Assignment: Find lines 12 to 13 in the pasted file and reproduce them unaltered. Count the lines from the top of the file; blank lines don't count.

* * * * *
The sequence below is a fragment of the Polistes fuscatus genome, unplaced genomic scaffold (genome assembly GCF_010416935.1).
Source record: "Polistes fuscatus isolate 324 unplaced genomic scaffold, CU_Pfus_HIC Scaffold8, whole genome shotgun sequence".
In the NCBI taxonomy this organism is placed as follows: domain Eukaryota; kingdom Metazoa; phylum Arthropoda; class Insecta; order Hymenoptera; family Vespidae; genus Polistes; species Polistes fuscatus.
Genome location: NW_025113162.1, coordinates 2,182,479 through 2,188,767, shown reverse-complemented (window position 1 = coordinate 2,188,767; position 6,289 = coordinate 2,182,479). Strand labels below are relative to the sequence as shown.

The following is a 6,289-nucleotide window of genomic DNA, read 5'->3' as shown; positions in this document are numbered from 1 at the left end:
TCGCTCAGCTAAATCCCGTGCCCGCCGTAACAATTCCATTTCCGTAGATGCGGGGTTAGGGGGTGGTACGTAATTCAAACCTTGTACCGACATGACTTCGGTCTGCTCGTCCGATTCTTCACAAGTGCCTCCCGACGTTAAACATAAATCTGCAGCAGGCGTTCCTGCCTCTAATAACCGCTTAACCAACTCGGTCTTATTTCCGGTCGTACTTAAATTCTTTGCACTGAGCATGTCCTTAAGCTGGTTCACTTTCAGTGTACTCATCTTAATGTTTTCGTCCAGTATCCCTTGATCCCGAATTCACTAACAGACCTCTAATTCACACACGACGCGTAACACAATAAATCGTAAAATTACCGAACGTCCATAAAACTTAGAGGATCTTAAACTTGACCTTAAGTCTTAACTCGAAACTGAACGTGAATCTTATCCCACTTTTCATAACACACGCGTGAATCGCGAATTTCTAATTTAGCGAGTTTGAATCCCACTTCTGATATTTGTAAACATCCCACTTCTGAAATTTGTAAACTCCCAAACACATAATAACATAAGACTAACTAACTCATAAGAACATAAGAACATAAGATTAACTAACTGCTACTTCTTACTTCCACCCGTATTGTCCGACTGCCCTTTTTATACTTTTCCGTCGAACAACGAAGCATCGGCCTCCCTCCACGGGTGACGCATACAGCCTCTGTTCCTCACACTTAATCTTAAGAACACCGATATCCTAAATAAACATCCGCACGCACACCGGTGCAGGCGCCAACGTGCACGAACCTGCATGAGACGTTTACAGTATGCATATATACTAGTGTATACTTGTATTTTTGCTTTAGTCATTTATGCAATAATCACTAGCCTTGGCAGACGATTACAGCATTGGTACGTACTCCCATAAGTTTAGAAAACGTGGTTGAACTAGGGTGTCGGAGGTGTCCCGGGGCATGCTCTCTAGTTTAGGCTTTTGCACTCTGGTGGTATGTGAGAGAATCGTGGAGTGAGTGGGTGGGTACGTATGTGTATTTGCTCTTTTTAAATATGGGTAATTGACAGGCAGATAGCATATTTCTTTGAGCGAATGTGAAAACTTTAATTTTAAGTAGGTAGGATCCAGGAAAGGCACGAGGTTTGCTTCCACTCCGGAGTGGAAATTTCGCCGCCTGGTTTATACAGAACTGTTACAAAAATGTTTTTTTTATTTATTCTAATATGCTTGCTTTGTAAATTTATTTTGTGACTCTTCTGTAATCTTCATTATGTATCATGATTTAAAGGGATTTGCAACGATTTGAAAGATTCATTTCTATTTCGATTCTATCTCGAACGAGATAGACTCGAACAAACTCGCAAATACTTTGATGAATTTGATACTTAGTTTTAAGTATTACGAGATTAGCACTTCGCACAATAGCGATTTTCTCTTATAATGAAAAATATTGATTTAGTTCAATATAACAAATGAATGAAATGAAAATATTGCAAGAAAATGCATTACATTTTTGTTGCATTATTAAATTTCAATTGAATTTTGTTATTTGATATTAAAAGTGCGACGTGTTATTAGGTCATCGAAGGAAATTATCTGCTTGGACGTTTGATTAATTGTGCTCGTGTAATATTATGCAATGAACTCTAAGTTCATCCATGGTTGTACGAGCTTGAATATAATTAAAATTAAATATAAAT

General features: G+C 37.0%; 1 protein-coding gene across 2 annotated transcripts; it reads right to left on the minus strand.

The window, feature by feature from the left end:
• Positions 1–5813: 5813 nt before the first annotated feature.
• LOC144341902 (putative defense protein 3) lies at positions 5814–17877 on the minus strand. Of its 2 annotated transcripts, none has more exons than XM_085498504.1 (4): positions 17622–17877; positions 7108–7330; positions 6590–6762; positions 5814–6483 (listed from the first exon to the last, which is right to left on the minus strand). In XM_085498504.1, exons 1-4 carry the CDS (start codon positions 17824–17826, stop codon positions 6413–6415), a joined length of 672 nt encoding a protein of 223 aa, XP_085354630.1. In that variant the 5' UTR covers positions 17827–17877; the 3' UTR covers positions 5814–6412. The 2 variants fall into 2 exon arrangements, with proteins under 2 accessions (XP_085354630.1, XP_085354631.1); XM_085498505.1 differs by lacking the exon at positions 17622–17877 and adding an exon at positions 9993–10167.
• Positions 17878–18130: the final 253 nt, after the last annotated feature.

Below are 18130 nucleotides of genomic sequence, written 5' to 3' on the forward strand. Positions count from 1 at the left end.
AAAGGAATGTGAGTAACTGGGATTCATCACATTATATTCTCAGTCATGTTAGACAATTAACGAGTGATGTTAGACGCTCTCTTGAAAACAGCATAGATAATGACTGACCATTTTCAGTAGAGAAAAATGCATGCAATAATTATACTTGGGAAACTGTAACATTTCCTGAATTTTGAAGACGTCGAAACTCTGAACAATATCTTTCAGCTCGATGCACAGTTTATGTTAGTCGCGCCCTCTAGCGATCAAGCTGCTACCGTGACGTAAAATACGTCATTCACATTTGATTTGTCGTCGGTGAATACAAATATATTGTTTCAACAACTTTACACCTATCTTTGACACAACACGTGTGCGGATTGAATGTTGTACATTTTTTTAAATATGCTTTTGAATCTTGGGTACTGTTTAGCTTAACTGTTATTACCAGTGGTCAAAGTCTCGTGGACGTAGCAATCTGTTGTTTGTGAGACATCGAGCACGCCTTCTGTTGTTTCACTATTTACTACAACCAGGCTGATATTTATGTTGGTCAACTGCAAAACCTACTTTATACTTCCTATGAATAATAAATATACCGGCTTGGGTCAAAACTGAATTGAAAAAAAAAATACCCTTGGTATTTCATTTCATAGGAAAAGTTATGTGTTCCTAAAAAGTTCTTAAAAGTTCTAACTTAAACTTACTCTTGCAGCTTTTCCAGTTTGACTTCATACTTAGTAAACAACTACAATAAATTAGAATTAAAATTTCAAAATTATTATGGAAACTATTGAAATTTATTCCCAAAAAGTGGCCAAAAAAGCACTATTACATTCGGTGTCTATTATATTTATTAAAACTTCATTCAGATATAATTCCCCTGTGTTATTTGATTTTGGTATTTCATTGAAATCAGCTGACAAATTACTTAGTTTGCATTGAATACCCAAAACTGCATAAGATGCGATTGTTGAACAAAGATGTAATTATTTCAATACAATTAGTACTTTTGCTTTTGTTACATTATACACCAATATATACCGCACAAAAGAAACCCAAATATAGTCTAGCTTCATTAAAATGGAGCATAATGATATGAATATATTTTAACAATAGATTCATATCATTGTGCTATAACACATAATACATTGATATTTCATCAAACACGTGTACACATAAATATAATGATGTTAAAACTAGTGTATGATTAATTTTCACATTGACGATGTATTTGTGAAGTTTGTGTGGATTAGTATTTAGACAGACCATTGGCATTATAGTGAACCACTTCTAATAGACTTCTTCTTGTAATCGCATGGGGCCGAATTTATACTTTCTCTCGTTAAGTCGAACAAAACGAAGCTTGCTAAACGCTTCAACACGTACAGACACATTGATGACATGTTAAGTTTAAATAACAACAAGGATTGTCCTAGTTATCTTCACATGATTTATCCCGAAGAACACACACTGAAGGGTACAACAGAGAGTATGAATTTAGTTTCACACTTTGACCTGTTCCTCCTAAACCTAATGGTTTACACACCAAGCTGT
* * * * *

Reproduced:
Below are 18130 nucleotides of genomic sequence, written 5' to 3' on the forward strand. Positions count from 1 at the left end.
AAAGGAATGTGAGTAACTGGGATTCATCACATTATATTCTCAGTCATGTTAGACAATTAACGAGTGATGTTAGACGCTCTCTTGAAAACAGCATAGATAATGACTGACCATTTTCAGTAGAGAAAAATGCATGCAATAATTATACTTGGGAAACTGTAACATTTCCTGAATTTTGAAGACGTCGAAACTCTGAACAATATCTTTCAGCTCGATGCACAGTTTATGTTAGTCGCGCCCTCTAGCGATCAAGCTGCTACCGTGACGTAAAATACGTCATTCACATTTGATTTGTCGTCGGTGAATACAAATATATTGTTTCAACAACTTTACACCTATCTTTGACACAACACGTGTGCGGATTGAATGTTGTACATTTTTTTAAATATGCTTTTGAATCTTGGGTACTGTTTAGCTTAACTGTTATTACCAGTGGTCAAAGTCTCGTGGACGTAGCAATCTGTTGTTTGTGAGACATCGAGCACGCCTTCTGTTGTTTCACTATTTACTACAACCAGGCTGATATTTATGTTGGTCAACTGCAAAACCTACTTTATACTTCCTATGAATAATAAATATACCGGCTTGGGTCAAAACTGAATTGAAAAAAAAAATACCCTTGGTATTTCATTTCATAGGAAAAGTTATGTGTTCCTAAAAAGTTCTTAAAAGTTCTAACTTAAACTTACTCTTGCAGCTTTTCCAGTTTGACTTCATACTTAGTAAACAACTACAATAAATTAGAATTAAAATTTCAAAATTATTATGGAAACTATTGAAATTTATTCCCAAAAAGTGGCCAAAAAAGCACTATTACATTCGGTGTCTATTATATTTATTAAAACTTCATTCAGATATAATTCCCCTGTGTTATTTGATTTTGGTATTTCATTGAAATCAGCTGACAAATTACTTAGTTTGCATTGAATACCCAAAACTGCATAAGATGCGATTGTTGAACAAAGATGTAATTATTTCAATACAATTAGTACTTTTGCTTTTGTTACATTATACACCAATATATACCGCACAAAAGAAACCCAAATATAGTCTAGCTTCATTAAAATGGAGCATAATGATATGAATATATTTTAACAATAGATTCATATCATTGTGCTATAACACATAATACATTGATATTTCATCAAACACGTGTACACATAAATATAATGATGTTAAAACTAGTGTATGATTAATTTTCACATTGACGATGTATTTGTGAAGTTTGTGTGGATTAGTATTTAGACAGACCATTGGCATTATAGTGAACCACTTCTAATAGACTTCTTCTTGTAATCGCATGGGGCCGAATTTATACTTTCTCTCGTTAAGTCGAACAAAACGAAGCTTGCTAAACGCTTCAACACGTACAGACACATTGATGACATGTTAAGTTTAAATAACAACAAGGATTGTCCTAGTTATCTTCACATGATTTATCCCGAAGAACACACACTGAAGGGTACAACAGAGAGTATGAATTTAGTTTCACACTTTGACCTGTTCCTCCTAAACCTAATGGTTTACACACCAAGCTGT